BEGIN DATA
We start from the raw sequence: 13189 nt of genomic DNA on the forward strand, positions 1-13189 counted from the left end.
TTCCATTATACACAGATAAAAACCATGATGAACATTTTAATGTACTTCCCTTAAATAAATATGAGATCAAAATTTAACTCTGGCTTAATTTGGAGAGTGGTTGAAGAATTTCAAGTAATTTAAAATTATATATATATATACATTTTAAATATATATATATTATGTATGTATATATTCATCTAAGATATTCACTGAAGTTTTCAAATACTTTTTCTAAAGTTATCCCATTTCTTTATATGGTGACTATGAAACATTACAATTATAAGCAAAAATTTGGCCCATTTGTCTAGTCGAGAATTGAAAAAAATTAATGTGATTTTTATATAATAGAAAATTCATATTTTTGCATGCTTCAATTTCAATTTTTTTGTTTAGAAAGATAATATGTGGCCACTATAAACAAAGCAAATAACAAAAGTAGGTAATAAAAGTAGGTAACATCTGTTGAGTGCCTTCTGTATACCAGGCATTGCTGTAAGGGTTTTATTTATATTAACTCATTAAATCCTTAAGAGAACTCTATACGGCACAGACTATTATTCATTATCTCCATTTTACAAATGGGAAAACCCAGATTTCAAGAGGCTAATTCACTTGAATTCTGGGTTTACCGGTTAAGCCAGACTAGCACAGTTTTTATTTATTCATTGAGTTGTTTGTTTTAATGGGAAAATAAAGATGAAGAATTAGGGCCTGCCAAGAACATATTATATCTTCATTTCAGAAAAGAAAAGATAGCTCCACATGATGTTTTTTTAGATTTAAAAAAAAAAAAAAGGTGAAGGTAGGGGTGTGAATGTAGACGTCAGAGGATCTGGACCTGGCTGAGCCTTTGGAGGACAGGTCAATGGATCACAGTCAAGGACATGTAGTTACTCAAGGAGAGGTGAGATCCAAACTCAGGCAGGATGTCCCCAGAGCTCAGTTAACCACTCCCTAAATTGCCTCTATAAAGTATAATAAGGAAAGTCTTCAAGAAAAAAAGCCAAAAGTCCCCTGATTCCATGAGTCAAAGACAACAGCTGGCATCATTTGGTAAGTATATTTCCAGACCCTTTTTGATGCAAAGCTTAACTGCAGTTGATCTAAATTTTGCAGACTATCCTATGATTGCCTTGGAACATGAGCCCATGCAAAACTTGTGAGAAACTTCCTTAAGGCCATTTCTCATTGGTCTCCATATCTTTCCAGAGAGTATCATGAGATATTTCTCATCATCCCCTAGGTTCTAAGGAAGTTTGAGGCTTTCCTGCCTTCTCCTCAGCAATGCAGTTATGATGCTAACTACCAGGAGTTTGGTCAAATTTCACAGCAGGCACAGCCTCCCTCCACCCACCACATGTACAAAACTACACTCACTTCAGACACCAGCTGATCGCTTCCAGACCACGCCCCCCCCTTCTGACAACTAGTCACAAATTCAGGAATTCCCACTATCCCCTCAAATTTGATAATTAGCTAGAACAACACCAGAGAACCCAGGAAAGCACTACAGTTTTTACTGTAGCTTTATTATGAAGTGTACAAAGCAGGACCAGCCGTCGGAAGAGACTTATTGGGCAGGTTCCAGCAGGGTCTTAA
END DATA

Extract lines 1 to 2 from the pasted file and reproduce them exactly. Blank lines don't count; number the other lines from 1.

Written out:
We start from the raw sequence: 13189 nt of genomic DNA on the forward strand, positions 1-13189 counted from the left end.
TTCCATTATACACAGATAAAAACCATGATGAACATTTTAATGTACTTCCCTTAAATAAATATGAGATCAAAATTTAACTCTGGCTTAATTTGGAGAGTGGTTGAAGAATTTCAAGTAATTTAAAATTATATATATATATACATTTTAAATATATATATATTATGTATGTATATATTCATCTAAGATATTCACTGAAGTTTTCAAATACTTTTTCTAAAGTTATCCCATTTCTTTATATGGTGACTATGAAACATTACAATTATAAGCAAAAATTTGGCCCATTTGTCTAGTCGAGAATTGAAAAAAATTAATGTGATTTTTATATAATAGAAAATTCATATTTTTGCATGCTTCAATTTCAATTTTTTTGTTTAGAAAGATAATATGTGGCCACTATAAACAAAGCAAATAACAAAAGTAGGTAATAAAAGTAGGTAACATCTGTTGAGTGCCTTCTGTATACCAGGCATTGCTGTAAGGGTTTTATTTATATTAACTCATTAAATCCTTAAGAGAACTCTATACGGCACAGACTATTATTCATTATCTCCATTTTACAAATGGGAAAACCCAGATTTCAAGAGGCTAATTCACTTGAATTCTGGGTTTACCGGTTAAGCCAGACTAGCACAGTTTTTATTTATTCATTGAGTTGTTTGTTTTAATGGGAAAATAAAGATGAAGAATTAGGGCCTGCCAAGAACATATTATATCTTCATTTCAGAAAAGAAAAGATAGCTCCACATGATGTTTTTTTAGATTTAAAAAAAAAAAAAAGGTGAAGGTAGGGGTGTGAATGTAGACGTCAGAGGATCTGGACCTGGCTGAGCCTTTGGAGGACAGGTCAATGGATCACAGTCAAGGACATGTAGTTACTCAAGGAGAGGTGAGATCCAAACTCAGGCAGGATGTCCCCAGAGCTCAGTTAACCACTCCCTAAATTGCCTCTATAAAGTATAATAAGGAAAGTCTTCAAGAAAAAAAGCCAAAAGTCCCCTGATTCCATGAGTCAAAGACAACAGCTGGCATCATTTGGTAAGTATATTTCCAGACCCTTTTTGATGCAAAGCTTAACTGCAGTTGATCTAAATTTTGCAGACTATCCTATGATTGCCTTGGAACATGAGCCCATGCAAAACTTGTGAGAAACTTCCTTAAGGCCATTTCTCATTGGTCTCCATATCTTTCCAGAGAGTATCATGAGATATTTCTCATCATCCCCTAGGTTCTAAGGAAGTTTGAGGCTTTCCTGCCTTCTCCTCAGCAATGCAGTTATGATGCTAACTACCAGGAGTTTGGTCAAATTTCACAGCAGGCACAGCCTCCCTCCACCCACCACATGTACAAAACTACACTCACTTCAGACACCAGCTGATCGCTTCCAGACCACGCCCCCCCCTTCTGACAACTAGTCACAAATTCAGGAATTCCCACTATCCCCTCAAATTTGATAATTAGCTAGAACAACACCAGAGAACCCAGGAAAGCACTACAGTTTTTACTGTAGCTTTATTATGAAGTGTACAAAGCAGGACCAGCCGTCGGAAGAGACTTATTGGGCAGGTTCCAGCAGGGTCTTAA